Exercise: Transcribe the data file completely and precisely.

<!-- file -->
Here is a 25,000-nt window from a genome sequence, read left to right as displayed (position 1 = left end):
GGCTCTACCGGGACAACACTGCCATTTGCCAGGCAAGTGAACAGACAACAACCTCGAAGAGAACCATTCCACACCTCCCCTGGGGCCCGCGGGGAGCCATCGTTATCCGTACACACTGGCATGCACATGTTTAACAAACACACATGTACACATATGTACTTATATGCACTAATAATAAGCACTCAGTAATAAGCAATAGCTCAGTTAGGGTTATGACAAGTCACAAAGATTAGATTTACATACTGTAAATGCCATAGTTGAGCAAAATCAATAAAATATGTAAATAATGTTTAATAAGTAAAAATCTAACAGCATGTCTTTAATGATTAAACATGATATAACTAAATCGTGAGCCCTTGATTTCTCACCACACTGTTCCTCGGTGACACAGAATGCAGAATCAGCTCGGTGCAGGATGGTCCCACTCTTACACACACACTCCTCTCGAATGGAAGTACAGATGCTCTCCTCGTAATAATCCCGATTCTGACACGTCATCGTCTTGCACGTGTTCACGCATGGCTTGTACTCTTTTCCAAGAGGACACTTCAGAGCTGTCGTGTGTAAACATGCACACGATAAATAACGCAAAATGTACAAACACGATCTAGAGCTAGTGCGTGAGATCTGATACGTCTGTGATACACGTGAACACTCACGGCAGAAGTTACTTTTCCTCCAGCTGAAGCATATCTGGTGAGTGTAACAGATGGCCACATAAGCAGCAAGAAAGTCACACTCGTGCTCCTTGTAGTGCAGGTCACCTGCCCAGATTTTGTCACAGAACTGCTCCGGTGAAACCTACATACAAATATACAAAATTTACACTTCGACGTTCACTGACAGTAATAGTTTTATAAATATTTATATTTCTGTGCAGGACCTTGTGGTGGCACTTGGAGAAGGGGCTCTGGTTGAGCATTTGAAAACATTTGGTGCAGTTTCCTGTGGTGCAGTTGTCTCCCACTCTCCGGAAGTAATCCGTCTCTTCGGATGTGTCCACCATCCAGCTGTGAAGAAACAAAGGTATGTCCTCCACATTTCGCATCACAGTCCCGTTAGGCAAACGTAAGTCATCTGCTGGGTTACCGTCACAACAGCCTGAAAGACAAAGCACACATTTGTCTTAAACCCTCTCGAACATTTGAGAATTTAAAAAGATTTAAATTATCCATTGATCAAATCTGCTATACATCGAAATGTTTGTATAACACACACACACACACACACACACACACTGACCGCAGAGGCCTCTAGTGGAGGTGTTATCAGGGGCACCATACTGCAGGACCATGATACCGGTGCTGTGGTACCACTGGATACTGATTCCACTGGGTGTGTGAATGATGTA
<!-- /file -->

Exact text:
Here is a 25,000-nt window from a genome sequence, read left to right as displayed (position 1 = left end):
GGCTCTACCGGGACAACACTGCCATTTGCCAGGCAAGTGAACAGACAACAACCTCGAAGAGAACCATTCCACACCTCCCCTGGGGCCCGCGGGGAGCCATCGTTATCCGTACACACTGGCATGCACATGTTTAACAAACACACATGTACACATATGTACTTATATGCACTAATAATAAGCACTCAGTAATAAGCAATAGCTCAGTTAGGGTTATGACAAGTCACAAAGATTAGATTTACATACTGTAAATGCCATAGTTGAGCAAAATCAATAAAATATGTAAATAATGTTTAATAAGTAAAAATCTAACAGCATGTCTTTAATGATTAAACATGATATAACTAAATCGTGAGCCCTTGATTTCTCACCACACTGTTCCTCGGTGACACAGAATGCAGAATCAGCTCGGTGCAGGATGGTCCCACTCTTACACACACACTCCTCTCGAATGGAAGTACAGATGCTCTCCTCGTAATAATCCCGATTCTGACACGTCATCGTCTTGCACGTGTTCACGCATGGCTTGTACTCTTTTCCAAGAGGACACTTCAGAGCTGTCGTGTGTAAACATGCACACGATAAATAACGCAAAATGTACAAACACGATCTAGAGCTAGTGCGTGAGATCTGATACGTCTGTGATACACGTGAACACTCACGGCAGAAGTTACTTTTCCTCCAGCTGAAGCATATCTGGTGAGTGTAACAGATGGCCACATAAGCAGCAAGAAAGTCACACTCGTGCTCCTTGTAGTGCAGGTCACCTGCCCAGATTTTGTCACAGAACTGCTCCGGTGAAACCTACATACAAATATACAAAATTTACACTTCGACGTTCACTGACAGTAATAGTTTTATAAATATTTATATTTCTGTGCAGGACCTTGTGGTGGCACTTGGAGAAGGGGCTCTGGTTGAGCATTTGAAAACATTTGGTGCAGTTTCCTGTGGTGCAGTTGTCTCCCACTCTCCGGAAGTAATCCGTCTCTTCGGATGTGTCCACCATCCAGCTGTGAAGAAACAAAGGTATGTCCTCCACATTTCGCATCACAGTCCCGTTAGGCAAACGTAAGTCATCTGCTGGGTTACCGTCACAACAGCCTGAAAGACAAAGCACACATTTGTCTTAAACCCTCTCGAACATTTGAGAATTTAAAAAGATTTAAATTATCCATTGATCAAATCTGCTATACATCGAAATGTTTGTATAACACACACACACACACACACACACACACTGACCGCAGAGGCCTCTAGTGGAGGTGTTATCAGGGGCACCATACTGCAGGACCATGATACCGGTGCTGTGGTACCACTGGATACTGATTCCACTGGGTGTGTGAATGATGTA